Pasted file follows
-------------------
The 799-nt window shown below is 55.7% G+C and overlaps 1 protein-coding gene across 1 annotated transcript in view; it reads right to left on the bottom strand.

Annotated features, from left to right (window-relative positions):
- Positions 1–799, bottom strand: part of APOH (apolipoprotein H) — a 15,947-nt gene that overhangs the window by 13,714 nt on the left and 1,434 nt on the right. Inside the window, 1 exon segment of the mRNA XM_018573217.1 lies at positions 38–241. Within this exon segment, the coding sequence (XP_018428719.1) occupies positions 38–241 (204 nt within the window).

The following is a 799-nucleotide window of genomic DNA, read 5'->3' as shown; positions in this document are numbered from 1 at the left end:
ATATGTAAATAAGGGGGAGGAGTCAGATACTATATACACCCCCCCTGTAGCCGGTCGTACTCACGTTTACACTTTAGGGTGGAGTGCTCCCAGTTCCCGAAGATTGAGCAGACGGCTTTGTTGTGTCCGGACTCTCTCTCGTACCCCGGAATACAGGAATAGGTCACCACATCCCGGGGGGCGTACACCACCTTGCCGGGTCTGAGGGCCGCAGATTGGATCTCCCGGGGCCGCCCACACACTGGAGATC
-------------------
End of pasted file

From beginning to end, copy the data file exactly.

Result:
The 799-nt window shown below is 55.7% G+C and overlaps 1 protein-coding gene across 1 annotated transcript in view; it reads right to left on the bottom strand.

Annotated features, from left to right (window-relative positions):
- Positions 1–799, bottom strand: part of APOH (apolipoprotein H) — a 15,947-nt gene that overhangs the window by 13,714 nt on the left and 1,434 nt on the right. Inside the window, 1 exon segment of the mRNA XM_018573217.1 lies at positions 38–241. Within this exon segment, the coding sequence (XP_018428719.1) occupies positions 38–241 (204 nt within the window).

The following is a 799-nucleotide window of genomic DNA, read 5'->3' as shown; positions in this document are numbered from 1 at the left end:
ATATGTAAATAAGGGGGAGGAGTCAGATACTATATACACCCCCCCTGTAGCCGGTCGTACTCACGTTTACACTTTAGGGTGGAGTGCTCCCAGTTCCCGAAGATTGAGCAGACGGCTTTGTTGTGTCCGGACTCTCTCTCGTACCCCGGAATACAGGAATAGGTCACCACATCCCGGGGGGCGTACACCACCTTGCCGGGTCTGAGGGCCGCAGATTGGATCTCCCGGGGCCGCCCACACACTGGAGATC